Tuesday, June 28, 2016

I'm a Yankee Doodle Dandy

while traveling in the mid-section of the usa recently, my wife and i attended a dinner theater variety show.  the show began with an audience warm-up by the m.c., a pleasant young man who told jokes, did a few magic tricks, and played a game with some audience members.  during the meal, the show's band played some so-so jazz numbers, and after dinner the young performers, including a female singer, a male pop group, and a male dance ensemble, presented the main show.  all the performers were talented and well-trained.  the show was much better than i had anticipated, featuring lots of broadway and movie tunes and some inventive dance numbers, and the musical arrangements were first-rate

the entertainment company that puts this show on owns several other venues in the area, including water and amusement parks, all of which are run quite professionally and appeal to people of all ages.  this company has a knack for bridging the generation gap with a variety of offerings that attracts families with small children, teens, young adults, and seniors like us.  i was surprised when, near the end of the show we attended, one of the singers came on stage and made a short speech about the singers' need to share their faith, after which he and the female singer sang a duet which was vaguely religious.  this was followed by a spiritual sung by the male pop group.  had these two numbers been presented without reference to "faith-sharing," i would not have been bothered by them; i've often heard the duet performed as part of a secular program, and the spiritual arrangement was more about the energy of the song and its performers than any message conveyed by the text.  what troubled me was the assumption by the show's producers that the christians in the audience were entitled to a faith-based message that was out of place in this secular setting and indeed made that message seem more an attempt to pander to evangelicals in the audience than a sincere expression of belief.  i wondered how non-christians in the audience felt about being subjected to this proselytizing, having paid the hefty admission price for what they thought would be secular entertainment.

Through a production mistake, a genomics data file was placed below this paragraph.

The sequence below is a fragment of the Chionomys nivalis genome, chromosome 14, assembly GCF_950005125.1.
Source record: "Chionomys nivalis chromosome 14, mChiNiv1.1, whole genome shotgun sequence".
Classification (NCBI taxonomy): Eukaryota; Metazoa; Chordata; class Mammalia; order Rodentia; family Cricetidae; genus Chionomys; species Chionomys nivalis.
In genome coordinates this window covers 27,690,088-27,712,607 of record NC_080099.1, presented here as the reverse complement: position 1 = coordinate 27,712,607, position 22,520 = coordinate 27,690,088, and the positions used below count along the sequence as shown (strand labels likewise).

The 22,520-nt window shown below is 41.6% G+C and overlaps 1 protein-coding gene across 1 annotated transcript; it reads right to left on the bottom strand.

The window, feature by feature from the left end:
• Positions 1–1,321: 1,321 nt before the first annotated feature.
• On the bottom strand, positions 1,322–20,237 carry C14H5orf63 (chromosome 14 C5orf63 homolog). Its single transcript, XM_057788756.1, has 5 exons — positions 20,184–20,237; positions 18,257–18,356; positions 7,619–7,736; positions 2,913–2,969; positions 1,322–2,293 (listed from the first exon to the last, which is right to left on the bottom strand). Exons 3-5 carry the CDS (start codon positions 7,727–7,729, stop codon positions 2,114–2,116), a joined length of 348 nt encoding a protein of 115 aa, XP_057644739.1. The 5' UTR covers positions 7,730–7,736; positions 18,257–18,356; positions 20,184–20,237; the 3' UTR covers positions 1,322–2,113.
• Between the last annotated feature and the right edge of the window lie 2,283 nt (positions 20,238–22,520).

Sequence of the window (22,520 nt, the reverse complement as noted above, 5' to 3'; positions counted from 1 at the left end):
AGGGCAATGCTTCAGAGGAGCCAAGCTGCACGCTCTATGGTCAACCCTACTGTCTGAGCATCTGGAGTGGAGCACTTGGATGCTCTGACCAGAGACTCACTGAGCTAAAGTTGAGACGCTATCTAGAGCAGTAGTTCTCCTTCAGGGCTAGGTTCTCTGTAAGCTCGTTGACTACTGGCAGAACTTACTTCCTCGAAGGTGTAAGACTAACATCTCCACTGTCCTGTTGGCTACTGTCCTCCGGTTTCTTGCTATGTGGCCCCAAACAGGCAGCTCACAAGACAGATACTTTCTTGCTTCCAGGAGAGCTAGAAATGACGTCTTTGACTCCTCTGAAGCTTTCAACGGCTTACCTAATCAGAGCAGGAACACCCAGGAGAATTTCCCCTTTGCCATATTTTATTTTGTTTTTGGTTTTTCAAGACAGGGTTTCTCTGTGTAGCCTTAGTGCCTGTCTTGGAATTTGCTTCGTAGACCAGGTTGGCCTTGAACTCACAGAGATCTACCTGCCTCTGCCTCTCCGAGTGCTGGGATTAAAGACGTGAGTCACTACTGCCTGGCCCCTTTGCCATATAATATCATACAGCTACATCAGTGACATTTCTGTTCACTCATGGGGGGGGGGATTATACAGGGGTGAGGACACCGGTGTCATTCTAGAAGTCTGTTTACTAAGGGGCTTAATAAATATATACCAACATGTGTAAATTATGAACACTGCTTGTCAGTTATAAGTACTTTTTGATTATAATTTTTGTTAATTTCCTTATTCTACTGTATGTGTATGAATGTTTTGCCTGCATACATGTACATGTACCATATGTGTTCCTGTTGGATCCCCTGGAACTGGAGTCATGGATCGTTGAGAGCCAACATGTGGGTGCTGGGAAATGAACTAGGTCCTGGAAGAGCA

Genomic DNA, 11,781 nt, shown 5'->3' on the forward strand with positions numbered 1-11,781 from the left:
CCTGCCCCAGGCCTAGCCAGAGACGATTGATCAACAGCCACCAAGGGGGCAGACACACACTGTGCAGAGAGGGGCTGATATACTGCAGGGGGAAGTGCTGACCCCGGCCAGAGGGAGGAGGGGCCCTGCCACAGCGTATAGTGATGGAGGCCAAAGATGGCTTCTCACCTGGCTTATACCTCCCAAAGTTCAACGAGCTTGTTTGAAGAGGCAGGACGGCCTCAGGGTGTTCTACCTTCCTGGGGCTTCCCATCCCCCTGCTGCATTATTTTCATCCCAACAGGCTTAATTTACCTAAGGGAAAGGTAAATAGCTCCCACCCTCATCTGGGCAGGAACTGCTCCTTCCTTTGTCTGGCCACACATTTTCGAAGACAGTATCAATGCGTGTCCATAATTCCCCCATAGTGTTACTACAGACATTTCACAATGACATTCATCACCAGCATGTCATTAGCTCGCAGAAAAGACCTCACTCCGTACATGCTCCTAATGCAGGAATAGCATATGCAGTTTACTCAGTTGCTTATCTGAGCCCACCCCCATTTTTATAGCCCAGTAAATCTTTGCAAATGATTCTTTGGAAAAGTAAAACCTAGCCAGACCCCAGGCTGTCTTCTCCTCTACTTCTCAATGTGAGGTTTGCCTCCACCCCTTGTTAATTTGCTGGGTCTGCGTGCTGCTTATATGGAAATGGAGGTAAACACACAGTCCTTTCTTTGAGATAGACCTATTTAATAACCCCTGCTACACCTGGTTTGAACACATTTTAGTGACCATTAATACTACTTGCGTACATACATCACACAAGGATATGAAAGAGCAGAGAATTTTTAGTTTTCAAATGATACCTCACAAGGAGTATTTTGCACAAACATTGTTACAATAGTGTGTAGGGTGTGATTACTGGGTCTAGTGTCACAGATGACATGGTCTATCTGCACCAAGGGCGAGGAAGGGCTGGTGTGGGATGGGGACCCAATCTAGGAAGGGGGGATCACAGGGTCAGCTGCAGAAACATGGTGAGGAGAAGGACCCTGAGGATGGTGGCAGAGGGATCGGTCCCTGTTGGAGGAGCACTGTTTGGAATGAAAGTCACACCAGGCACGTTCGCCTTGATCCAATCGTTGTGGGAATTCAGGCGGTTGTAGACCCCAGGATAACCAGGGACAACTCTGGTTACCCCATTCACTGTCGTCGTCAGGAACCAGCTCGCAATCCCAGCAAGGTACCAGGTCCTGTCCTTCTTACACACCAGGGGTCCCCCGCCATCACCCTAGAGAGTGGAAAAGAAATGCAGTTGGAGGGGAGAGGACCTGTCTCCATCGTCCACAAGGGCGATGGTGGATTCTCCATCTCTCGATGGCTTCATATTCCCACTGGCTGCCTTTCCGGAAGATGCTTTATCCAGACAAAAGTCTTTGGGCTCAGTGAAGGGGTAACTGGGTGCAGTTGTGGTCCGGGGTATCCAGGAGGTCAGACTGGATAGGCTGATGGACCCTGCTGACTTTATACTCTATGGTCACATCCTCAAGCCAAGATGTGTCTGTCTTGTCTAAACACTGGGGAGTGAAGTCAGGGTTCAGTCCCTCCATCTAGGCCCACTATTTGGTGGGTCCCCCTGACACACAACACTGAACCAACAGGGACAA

i was troubled, too, by the patriotic finale which immediately followed the "faith" songs.  the tie-in between the two segments seemed to be typical god-and-country fare that used patriotic music in a way that for me is contrary to true patriotism.  there was a speech about how grateful we should be for the veterans of the armed services, with a call for all veterans to stand and be recognized, and a tribute to first responders, again with a request for the audience's applause.  following this a medley of service anthems was sung, and the veterans of each branch were asked to stand and be recognized as their branch's song was performed.  the medley ended with a huge slide of the american flag projected on the screen at the back of the stage, as the entire cast sang "you're a grand old flag."

i don't have anything against patriotism or patriotic music, but the wedding of christianity in this secular setting with an over-the-top patriotic extravaganza seemed contrived and inappropriate.  i wonder if veterans tire of being used in this way and if such casual recognition makes some feel as if their service is cheapened.  how many of those veterans were hurting from the horrors in iraq and afghanistan?  how many were mourning the loss of comrades lost in the war?  how many were pained by the injuries that they and their fellow soldiers were struggling to overcome?  a round of applause seems too easy a recognition for the great sacrifices that veterans have made.  we applaud in such a setting but don't provide the resources that veterans need when they return home, and our consciences are assuaged by a show-business medley and a giant flag.

may a christian majority not force its beliefs on those who don't share them, cheapening those beliefs in the process.  may we show our gratitude for the service of our fellow citizens in substantive ways, rather than using those veterans to promote our own agendas.  may we consider how our actions affect and are perceived by others.  shalom.

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